Learning from Babies

Q15 lost his passport coming home from Mexico over spring break. He claims he gave it to Guy, Guy doesn’t remember ever receiving it, neither can find it. We need a replacement since Q leaves on a Scouting canoe trip in Canada next week.

Within a certain window of time and requiring both parents meant we had to go to the Federal Passport Office in San Francisco. We had an 11 am appointment for the first full day of summer (bummer for the kiddo—we made it up to him with lunch of his choosing).

Apparently, you make an appointment to stand in line to gain access to a room where you stand in another line. More than an hour later, you talk for approximately one minute with someone who gives you a number and asks you to be seated (another line). When your number is called, it takes about ten to fifteen minutes of paperwork. By the time you have completed the process (sans passport, which we made another appointment to pick up), you have spent less than 20 minutes interacting with an official and more than 2 hours waiting.

Lots of parents had littles in tow. Poor babies, stuck indoors, waiting (curiously, I saw no parents pull out books or toys). One young mama seated next to me had a daughter of about three and an eight-month-old son. The daughter quietly entertained herself (remarkable, as my boys for sure would have made a scene). Mama dandled the baby in her lap.

Baby made eye contact. I smiled and he cautiously, then fully, smiled back. He looked away, and when he again turned to me and I smiled, he beamed. He extended his little fingers and I gave him my pointer finger to grasp. He gurgled gleefully. We played this game repeatedly.

Later, another mama sat next to me with a slightly older (maybe thirteen to fifteen months?) curly haired little girl. This darling was not afraid to make her voice heard! She squawked for joy as she stared intently into my eyes.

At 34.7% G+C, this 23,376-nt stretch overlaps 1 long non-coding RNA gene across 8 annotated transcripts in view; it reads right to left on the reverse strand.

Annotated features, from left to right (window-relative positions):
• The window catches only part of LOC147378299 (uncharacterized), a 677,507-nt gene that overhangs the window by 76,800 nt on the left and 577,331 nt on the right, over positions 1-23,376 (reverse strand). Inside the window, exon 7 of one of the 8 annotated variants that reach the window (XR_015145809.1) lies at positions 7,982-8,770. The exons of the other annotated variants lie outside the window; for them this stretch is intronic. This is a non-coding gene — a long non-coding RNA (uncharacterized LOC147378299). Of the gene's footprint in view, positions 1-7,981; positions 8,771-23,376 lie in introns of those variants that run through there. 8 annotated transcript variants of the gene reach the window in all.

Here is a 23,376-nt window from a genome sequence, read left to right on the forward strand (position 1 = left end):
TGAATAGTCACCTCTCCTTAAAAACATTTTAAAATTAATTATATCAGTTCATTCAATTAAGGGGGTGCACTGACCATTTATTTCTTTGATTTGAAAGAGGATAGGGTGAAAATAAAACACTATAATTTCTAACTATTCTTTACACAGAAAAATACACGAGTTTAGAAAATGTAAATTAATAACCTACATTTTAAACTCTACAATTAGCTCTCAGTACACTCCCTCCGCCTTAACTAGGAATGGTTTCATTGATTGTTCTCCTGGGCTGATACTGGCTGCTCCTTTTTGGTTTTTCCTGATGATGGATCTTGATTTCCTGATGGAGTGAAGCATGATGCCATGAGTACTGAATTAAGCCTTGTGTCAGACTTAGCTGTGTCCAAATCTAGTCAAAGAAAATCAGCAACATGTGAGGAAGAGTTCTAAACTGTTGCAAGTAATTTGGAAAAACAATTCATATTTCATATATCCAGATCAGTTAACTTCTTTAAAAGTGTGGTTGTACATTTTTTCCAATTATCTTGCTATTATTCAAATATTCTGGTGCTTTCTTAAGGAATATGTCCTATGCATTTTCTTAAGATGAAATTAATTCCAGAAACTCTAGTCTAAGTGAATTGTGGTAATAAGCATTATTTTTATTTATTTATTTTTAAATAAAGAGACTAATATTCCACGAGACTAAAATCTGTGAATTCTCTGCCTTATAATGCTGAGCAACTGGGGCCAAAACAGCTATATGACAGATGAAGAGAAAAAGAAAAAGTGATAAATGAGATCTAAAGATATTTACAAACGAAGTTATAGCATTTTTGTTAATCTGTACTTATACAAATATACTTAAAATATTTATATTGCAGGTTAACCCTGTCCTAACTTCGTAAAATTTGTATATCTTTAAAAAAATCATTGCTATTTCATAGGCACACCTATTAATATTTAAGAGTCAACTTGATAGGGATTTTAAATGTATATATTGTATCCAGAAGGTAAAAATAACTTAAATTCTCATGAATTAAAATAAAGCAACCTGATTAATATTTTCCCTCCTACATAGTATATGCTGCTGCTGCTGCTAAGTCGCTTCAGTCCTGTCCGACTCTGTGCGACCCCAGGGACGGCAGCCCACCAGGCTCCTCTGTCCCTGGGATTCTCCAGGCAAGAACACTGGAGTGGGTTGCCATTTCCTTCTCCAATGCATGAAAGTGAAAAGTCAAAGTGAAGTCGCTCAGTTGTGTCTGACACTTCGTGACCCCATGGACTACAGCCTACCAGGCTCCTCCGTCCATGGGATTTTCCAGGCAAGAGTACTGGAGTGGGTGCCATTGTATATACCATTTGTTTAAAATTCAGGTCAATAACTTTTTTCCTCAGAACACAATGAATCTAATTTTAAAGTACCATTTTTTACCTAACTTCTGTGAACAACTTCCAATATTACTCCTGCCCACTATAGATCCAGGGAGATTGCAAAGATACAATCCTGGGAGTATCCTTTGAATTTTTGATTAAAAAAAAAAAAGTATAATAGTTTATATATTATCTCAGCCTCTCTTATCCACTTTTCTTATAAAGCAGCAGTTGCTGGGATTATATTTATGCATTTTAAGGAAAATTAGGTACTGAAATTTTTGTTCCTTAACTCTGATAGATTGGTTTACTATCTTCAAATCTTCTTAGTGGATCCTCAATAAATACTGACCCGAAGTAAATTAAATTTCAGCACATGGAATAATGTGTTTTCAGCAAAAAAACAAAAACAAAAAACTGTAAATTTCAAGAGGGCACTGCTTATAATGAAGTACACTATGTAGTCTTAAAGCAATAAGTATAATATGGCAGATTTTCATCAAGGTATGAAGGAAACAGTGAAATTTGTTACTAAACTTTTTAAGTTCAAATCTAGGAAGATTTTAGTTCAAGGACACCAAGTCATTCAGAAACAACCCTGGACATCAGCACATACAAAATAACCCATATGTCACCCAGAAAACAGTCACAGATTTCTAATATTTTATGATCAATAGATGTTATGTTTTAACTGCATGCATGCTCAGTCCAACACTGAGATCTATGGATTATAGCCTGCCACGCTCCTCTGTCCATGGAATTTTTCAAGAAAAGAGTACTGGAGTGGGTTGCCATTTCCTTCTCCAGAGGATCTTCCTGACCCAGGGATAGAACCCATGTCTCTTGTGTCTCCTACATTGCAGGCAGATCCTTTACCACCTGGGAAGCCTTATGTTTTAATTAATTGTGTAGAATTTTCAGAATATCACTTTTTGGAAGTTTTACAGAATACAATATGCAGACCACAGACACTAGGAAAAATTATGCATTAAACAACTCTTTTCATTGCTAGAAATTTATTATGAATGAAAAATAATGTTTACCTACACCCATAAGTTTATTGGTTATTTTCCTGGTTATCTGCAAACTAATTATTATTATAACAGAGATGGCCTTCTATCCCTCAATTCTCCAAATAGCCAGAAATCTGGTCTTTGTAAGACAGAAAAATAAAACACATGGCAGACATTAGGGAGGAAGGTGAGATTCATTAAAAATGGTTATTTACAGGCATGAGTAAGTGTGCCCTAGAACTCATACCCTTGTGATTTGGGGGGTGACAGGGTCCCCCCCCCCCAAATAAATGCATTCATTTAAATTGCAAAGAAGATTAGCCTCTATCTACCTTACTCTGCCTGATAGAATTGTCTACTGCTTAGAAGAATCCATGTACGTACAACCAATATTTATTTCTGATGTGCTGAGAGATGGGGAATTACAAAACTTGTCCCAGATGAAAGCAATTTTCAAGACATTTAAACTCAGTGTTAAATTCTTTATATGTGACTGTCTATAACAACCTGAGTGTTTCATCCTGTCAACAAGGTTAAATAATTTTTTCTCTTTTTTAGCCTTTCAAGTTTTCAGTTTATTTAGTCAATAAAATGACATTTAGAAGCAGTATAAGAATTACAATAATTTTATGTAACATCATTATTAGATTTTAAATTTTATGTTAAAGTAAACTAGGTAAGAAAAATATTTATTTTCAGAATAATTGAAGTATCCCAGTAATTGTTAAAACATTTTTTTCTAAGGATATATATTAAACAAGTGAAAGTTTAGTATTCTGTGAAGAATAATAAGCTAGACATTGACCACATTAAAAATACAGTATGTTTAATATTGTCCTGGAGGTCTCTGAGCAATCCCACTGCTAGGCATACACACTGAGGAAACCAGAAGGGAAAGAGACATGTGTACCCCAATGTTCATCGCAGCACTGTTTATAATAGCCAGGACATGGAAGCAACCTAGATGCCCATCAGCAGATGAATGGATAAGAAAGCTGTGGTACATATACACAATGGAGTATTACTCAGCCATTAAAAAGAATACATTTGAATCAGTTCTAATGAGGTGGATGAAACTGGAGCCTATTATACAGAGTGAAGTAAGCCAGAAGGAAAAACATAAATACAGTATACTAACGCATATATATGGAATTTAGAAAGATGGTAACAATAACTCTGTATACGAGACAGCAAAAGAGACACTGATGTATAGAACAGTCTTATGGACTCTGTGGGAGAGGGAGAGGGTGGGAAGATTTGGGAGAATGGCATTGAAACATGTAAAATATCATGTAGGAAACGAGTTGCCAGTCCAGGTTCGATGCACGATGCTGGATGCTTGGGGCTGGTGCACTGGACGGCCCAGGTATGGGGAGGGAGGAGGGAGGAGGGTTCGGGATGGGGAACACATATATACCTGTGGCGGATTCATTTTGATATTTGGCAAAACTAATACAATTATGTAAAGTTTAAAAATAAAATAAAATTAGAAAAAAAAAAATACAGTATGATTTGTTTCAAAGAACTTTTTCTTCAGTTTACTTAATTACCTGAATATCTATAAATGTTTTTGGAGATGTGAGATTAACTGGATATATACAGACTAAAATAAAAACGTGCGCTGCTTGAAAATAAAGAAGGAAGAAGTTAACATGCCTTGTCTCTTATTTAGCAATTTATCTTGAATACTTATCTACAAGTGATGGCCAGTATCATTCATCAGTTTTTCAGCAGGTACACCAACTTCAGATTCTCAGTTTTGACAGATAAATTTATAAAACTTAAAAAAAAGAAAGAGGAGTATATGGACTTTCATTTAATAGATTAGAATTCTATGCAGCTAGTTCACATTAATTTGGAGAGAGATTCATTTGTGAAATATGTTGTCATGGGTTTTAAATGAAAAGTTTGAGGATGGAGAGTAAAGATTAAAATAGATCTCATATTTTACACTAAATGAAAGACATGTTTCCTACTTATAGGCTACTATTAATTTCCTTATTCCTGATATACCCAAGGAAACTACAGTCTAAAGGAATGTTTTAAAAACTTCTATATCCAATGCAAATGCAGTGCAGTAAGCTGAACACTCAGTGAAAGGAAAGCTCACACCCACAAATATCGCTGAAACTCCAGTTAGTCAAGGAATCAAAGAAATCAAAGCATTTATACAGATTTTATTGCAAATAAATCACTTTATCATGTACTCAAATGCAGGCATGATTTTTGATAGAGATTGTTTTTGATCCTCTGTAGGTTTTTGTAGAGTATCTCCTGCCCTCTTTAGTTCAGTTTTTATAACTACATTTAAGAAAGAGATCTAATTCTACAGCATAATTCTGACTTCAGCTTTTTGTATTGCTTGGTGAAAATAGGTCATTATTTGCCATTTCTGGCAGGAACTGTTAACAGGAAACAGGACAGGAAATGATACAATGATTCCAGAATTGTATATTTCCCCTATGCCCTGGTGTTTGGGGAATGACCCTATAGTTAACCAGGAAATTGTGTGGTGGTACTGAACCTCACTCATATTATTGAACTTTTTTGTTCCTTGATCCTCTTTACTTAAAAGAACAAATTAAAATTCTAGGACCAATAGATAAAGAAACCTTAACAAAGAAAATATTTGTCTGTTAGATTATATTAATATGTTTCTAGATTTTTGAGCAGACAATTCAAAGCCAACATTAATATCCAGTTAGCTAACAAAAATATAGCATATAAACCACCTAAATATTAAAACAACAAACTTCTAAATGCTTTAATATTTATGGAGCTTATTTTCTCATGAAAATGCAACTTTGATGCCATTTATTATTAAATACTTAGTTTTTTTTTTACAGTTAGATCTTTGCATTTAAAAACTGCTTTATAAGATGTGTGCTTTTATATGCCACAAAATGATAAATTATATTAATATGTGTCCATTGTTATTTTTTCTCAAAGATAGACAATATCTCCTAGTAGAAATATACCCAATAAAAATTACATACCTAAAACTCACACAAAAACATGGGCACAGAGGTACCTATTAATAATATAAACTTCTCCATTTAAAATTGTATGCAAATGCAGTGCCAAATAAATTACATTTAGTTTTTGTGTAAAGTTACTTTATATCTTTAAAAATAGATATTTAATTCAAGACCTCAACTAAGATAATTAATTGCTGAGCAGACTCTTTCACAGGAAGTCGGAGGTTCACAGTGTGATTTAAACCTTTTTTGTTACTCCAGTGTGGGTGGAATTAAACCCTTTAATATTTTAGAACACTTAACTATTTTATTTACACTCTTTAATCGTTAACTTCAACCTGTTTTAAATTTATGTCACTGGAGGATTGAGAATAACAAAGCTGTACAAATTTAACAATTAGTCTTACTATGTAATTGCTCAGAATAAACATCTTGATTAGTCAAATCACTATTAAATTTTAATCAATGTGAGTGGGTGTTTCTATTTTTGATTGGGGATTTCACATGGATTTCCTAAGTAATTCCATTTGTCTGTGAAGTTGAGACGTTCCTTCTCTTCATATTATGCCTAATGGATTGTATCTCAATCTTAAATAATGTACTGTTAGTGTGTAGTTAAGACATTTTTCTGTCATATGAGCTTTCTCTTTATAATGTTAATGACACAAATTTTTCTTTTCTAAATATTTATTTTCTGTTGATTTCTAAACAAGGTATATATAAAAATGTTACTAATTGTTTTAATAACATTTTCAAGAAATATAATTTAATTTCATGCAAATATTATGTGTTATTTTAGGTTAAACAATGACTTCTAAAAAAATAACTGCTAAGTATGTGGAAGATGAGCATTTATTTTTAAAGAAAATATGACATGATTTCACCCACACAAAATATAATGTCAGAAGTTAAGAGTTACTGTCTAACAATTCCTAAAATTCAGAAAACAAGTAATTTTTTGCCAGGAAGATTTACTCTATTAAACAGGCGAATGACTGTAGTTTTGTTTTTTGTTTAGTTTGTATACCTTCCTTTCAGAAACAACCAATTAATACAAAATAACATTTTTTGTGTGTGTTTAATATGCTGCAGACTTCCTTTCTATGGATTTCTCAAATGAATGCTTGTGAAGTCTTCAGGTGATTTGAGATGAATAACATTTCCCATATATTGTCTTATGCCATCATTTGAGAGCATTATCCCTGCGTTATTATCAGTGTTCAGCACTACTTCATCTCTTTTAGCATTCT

Another baby peeked over her mama’s shoulder at her sisters seated in the row behind her. She quietly cooed at them and squinted her entire face with her smile. She looked distressed when they looked away and delighted when they gave her attention.

While Q stared intently at his phone, I took pleasure in baby-watching. At least they made the inching minutes pass more enjoyably than similarly staring at my phone (let’s be honest: I did some of that, too).

It was easy to “chat” with the babies. I made a little effort to engage with the first mama, but she barely responded. She smiled but didn’t make eye contact. She answered my question without elaboration (hence, I know her son was eight months old).

We should learn from the babies. These healthy and well-loved babies didn’t hesitate to make eye contact, smile, and talk in their way. They trusted in the goodness of those around them. They wanted to see and be seen.

Why do we lose that openness? Why do teens and adults prefer to stare down, or away, engaging with no one and keeping their thoughts to themselves?

How might life be more fun and the world a better place if we looked at one another with the unsuspicious joy of an infant who has just learned to smile?

 

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